There are several Poke Sallet Festivals coming up in May. In Harlan, Kentucky it will be May 31-June 2. Check the web for a location near you.
This year the poke is plentiful along the fence of my yard, and even in the yard. I had to make a pot the other day. It smells so fresh cooking, not like cabbage or even kale or mustard. I have never seen it sold at farmers markets so you may have to beg or steal from your country neighbors.
Although pokeweed grows from Maine to Florida, Southerners were the first to boil its leaves for a spinach-like salad. These days, poke salad lovers still mix the leaves with a little onion, bacon, and eggs for a side dish.
If you don't remember the song Poke Salad Annie, here you go!
1 1/2 to 2 pounds poke greens and stalks
4 thick slices salt bacon
1/2 teaspoon salt
chopped boiled egg (optional)
Select tender young poke greens; include some tender stalks not over 6 inches high. Cut the stalks into pieces. Clean the greens well, rinsing several times. Parboil and discard the water. Add fresh water and cook until barely tender. Fry bacon until crisp, remove from skillet, and set aside. Add greens, salt, and chopped onions to the drippings. Cook over low heat for about 20 minutes. Serve with salt pork, recipe follows, and corn pone.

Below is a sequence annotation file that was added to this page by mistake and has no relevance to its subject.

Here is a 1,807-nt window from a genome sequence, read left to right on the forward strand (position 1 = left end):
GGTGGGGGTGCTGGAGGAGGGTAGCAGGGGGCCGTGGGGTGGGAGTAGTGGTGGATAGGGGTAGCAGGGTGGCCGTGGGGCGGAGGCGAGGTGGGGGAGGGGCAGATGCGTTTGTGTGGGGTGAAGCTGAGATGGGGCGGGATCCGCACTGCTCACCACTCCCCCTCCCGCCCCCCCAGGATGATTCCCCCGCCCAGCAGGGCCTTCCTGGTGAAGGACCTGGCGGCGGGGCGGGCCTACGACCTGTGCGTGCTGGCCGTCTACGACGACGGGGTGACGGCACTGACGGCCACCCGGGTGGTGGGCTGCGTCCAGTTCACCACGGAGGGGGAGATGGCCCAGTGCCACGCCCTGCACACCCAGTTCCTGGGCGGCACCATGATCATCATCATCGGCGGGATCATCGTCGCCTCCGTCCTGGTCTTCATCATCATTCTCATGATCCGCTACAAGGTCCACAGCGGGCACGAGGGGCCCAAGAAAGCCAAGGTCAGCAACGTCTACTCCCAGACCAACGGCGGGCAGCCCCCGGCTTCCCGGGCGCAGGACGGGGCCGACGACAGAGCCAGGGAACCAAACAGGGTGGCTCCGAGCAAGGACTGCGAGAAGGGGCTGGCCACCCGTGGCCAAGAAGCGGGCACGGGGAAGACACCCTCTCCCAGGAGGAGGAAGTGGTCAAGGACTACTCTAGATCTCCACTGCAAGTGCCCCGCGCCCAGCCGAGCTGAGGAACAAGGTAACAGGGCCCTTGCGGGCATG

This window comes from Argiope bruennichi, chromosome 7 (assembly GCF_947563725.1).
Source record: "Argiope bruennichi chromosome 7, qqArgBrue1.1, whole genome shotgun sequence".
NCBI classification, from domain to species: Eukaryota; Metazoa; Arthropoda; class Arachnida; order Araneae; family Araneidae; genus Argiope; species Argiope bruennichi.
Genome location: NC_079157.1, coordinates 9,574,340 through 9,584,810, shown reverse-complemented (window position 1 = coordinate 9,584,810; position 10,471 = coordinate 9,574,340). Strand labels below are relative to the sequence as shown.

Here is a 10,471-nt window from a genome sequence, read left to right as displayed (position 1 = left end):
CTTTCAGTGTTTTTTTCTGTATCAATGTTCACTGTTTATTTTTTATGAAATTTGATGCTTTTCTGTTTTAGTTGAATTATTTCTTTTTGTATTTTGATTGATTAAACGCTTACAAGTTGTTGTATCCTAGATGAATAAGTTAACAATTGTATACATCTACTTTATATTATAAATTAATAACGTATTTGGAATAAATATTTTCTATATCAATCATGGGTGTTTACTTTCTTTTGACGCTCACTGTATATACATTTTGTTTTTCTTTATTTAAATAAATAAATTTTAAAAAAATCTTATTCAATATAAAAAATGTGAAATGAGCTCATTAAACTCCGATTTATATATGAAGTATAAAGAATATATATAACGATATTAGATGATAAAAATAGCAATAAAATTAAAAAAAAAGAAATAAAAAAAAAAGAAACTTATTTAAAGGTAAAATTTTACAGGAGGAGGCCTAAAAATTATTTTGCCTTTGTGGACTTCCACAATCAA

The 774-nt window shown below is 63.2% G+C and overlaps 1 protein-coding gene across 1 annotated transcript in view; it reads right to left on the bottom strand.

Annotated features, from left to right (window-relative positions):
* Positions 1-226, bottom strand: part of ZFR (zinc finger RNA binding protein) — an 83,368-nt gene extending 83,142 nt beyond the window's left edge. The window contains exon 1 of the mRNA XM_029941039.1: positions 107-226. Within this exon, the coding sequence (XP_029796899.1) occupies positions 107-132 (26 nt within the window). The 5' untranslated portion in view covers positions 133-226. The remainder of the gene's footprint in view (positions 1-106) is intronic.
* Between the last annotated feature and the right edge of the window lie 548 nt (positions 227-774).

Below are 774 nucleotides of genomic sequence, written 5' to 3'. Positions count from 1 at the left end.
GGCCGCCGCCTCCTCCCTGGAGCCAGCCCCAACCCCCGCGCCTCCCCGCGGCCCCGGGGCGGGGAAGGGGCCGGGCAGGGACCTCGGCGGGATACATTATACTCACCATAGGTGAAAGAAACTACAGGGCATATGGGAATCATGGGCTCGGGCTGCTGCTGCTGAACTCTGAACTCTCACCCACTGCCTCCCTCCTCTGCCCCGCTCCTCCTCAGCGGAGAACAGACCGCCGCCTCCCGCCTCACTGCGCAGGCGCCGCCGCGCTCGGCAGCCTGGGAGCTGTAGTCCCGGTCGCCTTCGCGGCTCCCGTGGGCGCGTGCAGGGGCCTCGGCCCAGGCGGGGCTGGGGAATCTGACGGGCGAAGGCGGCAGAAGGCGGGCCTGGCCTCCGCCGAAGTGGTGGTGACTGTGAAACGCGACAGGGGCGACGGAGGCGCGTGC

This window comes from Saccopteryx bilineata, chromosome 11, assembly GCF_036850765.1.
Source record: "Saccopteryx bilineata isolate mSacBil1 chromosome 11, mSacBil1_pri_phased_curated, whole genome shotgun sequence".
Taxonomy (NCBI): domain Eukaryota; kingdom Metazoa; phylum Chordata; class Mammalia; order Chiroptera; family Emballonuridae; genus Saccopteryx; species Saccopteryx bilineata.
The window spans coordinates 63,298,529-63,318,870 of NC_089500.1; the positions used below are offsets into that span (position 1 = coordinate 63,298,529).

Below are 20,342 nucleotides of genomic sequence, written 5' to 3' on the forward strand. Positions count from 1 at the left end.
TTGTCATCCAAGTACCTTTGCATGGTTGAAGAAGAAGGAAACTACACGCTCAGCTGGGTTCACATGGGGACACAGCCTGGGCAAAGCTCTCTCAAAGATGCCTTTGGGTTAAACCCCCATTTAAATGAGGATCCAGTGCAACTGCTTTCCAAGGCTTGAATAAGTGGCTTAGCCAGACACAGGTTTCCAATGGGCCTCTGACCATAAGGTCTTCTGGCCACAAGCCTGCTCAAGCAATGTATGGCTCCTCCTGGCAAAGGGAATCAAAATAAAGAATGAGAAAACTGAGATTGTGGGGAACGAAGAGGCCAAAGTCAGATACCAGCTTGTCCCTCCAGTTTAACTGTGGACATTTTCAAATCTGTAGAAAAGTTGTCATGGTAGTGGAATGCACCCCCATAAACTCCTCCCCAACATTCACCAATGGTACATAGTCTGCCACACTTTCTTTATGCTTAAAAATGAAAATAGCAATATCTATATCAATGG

Fried Salt Pork
Select "fat back" or side meat" with a streak of lean. Slice thickly and cover with boiling water; return to a boil, then remove and drain the meat. Dip meat in cornmeal seasoned with black pepper and paprika. Fry in hot shortening until golden brown. Drain on a paper towel. Allow 3 slices per serving. A must accompaniment to poke sallet.